My parents aren't home

My parents aren't home

If Dijkstra actually had to execute the algoritm by walking down the streets, note the cost of each intersection, and then go back and try the next one. It definitely wouldn't be the shortest path the first time around.

You're correct, Djikstra would have to traverse each route in order to sort the varying costs of each intersection and route.

Then again, if you've got all that information already, Djikstra could technically get the shortest route the first time round, provided route info, nodes and time costs are all provided for?

Everytime I see this algorithm I think of dijkstra from Witcher 3

Yes. And therein lies the issue. The algorithm assumes that the cost of discovering path cost is zero. Which is why it was extended into A*-search.

Good one, but why's the conversation in comic sans

I don't play that but I feel like if I did whenever I saw the character I'd think of this algorithm

I enjoyed this too much and I don't know why.

If Dijkstra had a fucking map, he could do that on paper and then walk the shortest path.


Bae: come over Leonhard Euler: I can't, I'm in Königsberg, Prussia and I can't cross any bridge more than once Bae: my parents aren't home Euler: dammit.

A* is basically magic

Determining a decent heuristic function can be magic and is damn hard in most domains.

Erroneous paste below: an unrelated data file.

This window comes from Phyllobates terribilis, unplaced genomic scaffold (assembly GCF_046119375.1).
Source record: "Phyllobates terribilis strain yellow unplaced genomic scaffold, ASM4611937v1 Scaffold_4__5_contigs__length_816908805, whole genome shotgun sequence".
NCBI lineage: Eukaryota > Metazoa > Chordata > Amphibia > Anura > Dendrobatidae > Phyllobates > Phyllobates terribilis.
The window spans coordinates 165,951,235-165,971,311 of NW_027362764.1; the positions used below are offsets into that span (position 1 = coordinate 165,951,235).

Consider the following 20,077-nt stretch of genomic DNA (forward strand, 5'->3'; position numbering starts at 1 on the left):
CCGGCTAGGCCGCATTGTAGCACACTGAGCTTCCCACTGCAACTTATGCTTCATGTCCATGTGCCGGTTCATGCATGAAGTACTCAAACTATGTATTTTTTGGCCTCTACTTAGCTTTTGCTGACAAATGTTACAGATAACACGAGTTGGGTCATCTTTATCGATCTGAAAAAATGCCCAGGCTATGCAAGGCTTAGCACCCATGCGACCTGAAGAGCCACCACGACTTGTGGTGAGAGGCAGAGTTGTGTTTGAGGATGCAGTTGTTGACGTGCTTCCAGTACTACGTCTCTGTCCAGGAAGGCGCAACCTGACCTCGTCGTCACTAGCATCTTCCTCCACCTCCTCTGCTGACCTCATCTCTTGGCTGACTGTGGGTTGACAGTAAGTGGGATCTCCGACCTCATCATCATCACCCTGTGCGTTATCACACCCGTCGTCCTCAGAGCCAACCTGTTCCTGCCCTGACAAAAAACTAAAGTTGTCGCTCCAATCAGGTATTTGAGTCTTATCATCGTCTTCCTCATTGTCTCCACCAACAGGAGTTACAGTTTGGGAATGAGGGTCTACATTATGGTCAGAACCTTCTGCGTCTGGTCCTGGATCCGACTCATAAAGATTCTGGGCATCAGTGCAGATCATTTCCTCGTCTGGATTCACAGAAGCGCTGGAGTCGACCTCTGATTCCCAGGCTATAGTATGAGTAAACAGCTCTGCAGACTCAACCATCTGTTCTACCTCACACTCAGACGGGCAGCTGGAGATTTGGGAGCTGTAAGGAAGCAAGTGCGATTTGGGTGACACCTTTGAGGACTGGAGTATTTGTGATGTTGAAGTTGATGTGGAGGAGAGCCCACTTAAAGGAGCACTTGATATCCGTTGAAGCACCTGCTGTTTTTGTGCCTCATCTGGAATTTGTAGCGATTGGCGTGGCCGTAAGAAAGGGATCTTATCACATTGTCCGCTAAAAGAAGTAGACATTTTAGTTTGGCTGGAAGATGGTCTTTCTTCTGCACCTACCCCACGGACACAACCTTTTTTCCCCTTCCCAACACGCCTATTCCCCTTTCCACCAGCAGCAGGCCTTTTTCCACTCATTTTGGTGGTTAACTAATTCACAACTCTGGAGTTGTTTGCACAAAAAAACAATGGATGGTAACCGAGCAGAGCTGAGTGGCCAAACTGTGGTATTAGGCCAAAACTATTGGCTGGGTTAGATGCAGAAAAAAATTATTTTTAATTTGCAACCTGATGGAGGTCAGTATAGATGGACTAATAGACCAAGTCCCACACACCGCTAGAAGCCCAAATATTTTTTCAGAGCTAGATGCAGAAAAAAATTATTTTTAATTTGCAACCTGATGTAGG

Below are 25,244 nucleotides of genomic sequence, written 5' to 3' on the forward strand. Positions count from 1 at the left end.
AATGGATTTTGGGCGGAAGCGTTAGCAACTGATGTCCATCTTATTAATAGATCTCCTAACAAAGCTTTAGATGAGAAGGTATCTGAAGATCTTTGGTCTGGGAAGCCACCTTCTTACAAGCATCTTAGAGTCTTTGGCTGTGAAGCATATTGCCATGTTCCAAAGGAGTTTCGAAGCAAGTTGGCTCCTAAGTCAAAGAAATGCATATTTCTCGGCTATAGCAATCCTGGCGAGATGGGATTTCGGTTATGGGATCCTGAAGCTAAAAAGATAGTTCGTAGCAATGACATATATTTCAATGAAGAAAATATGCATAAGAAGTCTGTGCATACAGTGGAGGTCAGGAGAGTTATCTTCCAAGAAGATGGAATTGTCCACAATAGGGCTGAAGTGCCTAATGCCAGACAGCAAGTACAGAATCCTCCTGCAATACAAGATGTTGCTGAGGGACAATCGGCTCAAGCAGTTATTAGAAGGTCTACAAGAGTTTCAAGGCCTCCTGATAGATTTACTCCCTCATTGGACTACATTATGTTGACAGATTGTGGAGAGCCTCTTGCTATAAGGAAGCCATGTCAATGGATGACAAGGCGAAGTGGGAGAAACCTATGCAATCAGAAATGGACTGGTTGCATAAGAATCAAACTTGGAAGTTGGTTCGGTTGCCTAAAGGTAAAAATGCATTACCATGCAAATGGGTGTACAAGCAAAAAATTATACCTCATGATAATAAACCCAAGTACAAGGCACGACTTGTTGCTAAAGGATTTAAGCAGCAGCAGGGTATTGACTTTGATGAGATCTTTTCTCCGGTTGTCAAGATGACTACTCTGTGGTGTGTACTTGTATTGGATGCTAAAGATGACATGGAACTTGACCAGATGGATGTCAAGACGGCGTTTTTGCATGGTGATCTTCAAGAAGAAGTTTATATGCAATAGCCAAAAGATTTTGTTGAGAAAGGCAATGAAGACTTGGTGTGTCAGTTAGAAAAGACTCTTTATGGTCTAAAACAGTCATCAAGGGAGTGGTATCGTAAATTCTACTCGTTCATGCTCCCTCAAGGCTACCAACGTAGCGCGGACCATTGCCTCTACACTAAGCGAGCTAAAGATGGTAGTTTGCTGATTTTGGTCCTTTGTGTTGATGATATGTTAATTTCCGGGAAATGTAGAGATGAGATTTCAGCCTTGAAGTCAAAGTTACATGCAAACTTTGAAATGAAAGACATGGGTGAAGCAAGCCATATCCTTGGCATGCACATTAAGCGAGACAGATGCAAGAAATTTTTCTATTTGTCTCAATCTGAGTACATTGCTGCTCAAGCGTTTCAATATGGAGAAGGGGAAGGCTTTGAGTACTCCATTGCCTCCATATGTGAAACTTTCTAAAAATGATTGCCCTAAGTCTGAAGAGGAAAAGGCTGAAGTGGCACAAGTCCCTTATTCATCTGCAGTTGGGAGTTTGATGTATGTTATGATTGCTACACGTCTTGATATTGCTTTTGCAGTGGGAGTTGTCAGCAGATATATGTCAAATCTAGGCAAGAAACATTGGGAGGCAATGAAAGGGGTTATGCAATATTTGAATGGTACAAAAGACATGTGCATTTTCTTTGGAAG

If Dijkstra had a map, he still couldn't do anything, because he's dead.

Image Transcription:

[The low resolution image begins with some simple Comic Sans text.]

Bae: Come over

Dijkstra: But there are so many routes to take and I don't know which one's the fastest

Bae: My parents aren't home


[The mobile Wikipedia page for Dijkstra's algorithm follows, including a diagram with nodes and some distances between them.]

Dijkstra's algorithm

Graph search algorithm

Not to be confused with Dykstra's protection algorithm.

Dijkstra's algorithm is an algorithm for finding the shortest paths between nodes in a graph, which may represent, for example, road networks. It was conceived by computer scientist Edsger W. Dijkstra in 1956 and published three years later.

The algorithm exists in many variants; Dijkstra's original variant found the shortest path between two nodes, but a more common variant fixes a single node as the "source" node and finds shortest paths from the source to all other nodes in the graph, producing a shortest-path tree.